MARKAR ESAYAN Published14.03.2019 Daily Sabah
It’s certain that the eastern Mediterranean will come to the fore frequently in the 21st century due to its natural gas and oil reserves. Whether this is going to foster conflict and tensions or enhance stability and prove constructive will definitely be related to what kind of positions littoral countries take or how they ensure cooperation. It’s impossible to assume that gas and oil exploration, discovery and marketing efforts in the region will proceed independently of politics, especially on the issues of Palestine, Iraq and Egypt. But that does not have to produce conflict, either.
On the contrary, if wisdom prevails, perhaps it will become easier to solve the existing problems with a win-win formula. Similar to the rule of communicating vessels in physics, common sense, cooperation and courage added to a vessel will serve as an example and impetus for a problem in another vessel. I think that even knowing and recognizing that such a possibility exists is important in itself. We have to accept that we are very far from this at the moment.Conducting operations in Turkish territorial waters without the consent, involvement and cooperation of Turkey and the Turkish Republic of Northern Cyprus (TRNC) while ignoring their rights is not possible.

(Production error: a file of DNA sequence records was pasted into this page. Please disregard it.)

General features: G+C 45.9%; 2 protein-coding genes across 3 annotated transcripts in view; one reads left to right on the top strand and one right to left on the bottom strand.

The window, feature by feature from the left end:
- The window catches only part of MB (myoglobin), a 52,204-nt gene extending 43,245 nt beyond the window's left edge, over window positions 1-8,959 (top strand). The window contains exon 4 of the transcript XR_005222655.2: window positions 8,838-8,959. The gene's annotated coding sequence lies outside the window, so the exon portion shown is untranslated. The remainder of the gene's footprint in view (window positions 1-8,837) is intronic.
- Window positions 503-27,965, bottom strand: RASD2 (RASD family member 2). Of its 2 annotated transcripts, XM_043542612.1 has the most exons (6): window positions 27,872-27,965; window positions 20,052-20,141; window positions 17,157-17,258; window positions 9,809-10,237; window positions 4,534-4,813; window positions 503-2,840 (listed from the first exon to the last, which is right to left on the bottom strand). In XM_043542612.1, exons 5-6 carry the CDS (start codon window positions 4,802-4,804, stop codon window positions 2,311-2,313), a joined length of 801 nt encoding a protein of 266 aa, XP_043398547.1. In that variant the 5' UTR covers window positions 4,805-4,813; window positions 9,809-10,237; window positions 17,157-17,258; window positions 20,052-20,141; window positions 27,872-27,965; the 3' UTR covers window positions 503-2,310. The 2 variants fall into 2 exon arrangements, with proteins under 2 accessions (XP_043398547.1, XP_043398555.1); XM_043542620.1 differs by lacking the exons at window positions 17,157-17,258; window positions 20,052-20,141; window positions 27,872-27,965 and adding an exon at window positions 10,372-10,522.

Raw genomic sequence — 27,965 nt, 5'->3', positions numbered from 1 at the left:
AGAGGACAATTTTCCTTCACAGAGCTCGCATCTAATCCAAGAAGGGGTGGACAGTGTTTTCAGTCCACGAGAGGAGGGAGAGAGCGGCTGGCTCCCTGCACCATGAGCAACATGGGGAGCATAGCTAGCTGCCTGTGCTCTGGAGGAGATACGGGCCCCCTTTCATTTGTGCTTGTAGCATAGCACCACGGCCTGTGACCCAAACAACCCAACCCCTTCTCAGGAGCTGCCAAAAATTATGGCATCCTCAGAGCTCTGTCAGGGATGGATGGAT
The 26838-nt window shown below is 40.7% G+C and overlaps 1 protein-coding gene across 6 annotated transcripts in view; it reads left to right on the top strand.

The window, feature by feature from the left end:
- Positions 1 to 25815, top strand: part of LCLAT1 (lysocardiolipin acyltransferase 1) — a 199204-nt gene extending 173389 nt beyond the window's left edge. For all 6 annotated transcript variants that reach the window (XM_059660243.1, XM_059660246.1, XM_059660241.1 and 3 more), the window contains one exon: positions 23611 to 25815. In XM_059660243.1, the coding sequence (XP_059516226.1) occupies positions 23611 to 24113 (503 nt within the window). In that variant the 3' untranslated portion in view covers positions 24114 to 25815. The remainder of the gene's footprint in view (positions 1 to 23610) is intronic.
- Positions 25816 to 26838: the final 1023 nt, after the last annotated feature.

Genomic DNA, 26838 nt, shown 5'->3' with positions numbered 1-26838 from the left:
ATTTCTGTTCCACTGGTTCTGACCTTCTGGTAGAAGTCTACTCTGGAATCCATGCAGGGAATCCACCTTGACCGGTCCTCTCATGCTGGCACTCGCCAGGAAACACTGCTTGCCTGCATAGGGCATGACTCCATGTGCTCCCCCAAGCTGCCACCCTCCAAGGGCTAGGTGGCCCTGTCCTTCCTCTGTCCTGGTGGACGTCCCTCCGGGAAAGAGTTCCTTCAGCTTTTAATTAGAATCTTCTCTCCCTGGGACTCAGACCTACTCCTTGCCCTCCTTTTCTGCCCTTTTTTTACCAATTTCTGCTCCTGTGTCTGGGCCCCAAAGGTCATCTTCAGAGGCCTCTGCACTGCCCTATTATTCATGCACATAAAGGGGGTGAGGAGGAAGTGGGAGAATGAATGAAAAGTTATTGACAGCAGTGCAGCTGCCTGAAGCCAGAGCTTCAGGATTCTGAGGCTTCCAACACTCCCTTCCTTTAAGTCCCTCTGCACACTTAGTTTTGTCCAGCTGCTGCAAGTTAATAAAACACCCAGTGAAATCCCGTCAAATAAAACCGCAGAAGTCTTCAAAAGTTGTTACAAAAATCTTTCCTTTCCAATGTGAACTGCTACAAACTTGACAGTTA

Indeed, in early March, Nikos Kotzias, the former Greek foreign minister, made one of those long-awaited statements. While saying that Greek Cyprus must continue its offshore natural gas exploration activities and ensure the transfer of gas to Europe, Kotzias said the following when Turkey was mentioned:
“We must ensure Turkey’s participation in the commercial developments there. It should be fair. If we want to take everything for ourselves, we might face a huge disappointment. That’s why we should include Turkey.”
Kotzias had occasionally made hawkish statements while in office. But his positive remarks must be endorsed by the Greek government as well. Meanwhile, Turkey’s recent naval drill “Blue Homeland,” which was conducted in three seas simultaneously for the first time in its history and which was considered by the Greek public as related to this issue, hit the headlines. Turkey is not an aggressor. Its presence in Syria today is a temporary measure necessitated by self-defense. But yes, Turkey is a significant power when a serious threat to its security and interests arises anywhere. Certainly, its friends do not have to be wary of Turkey.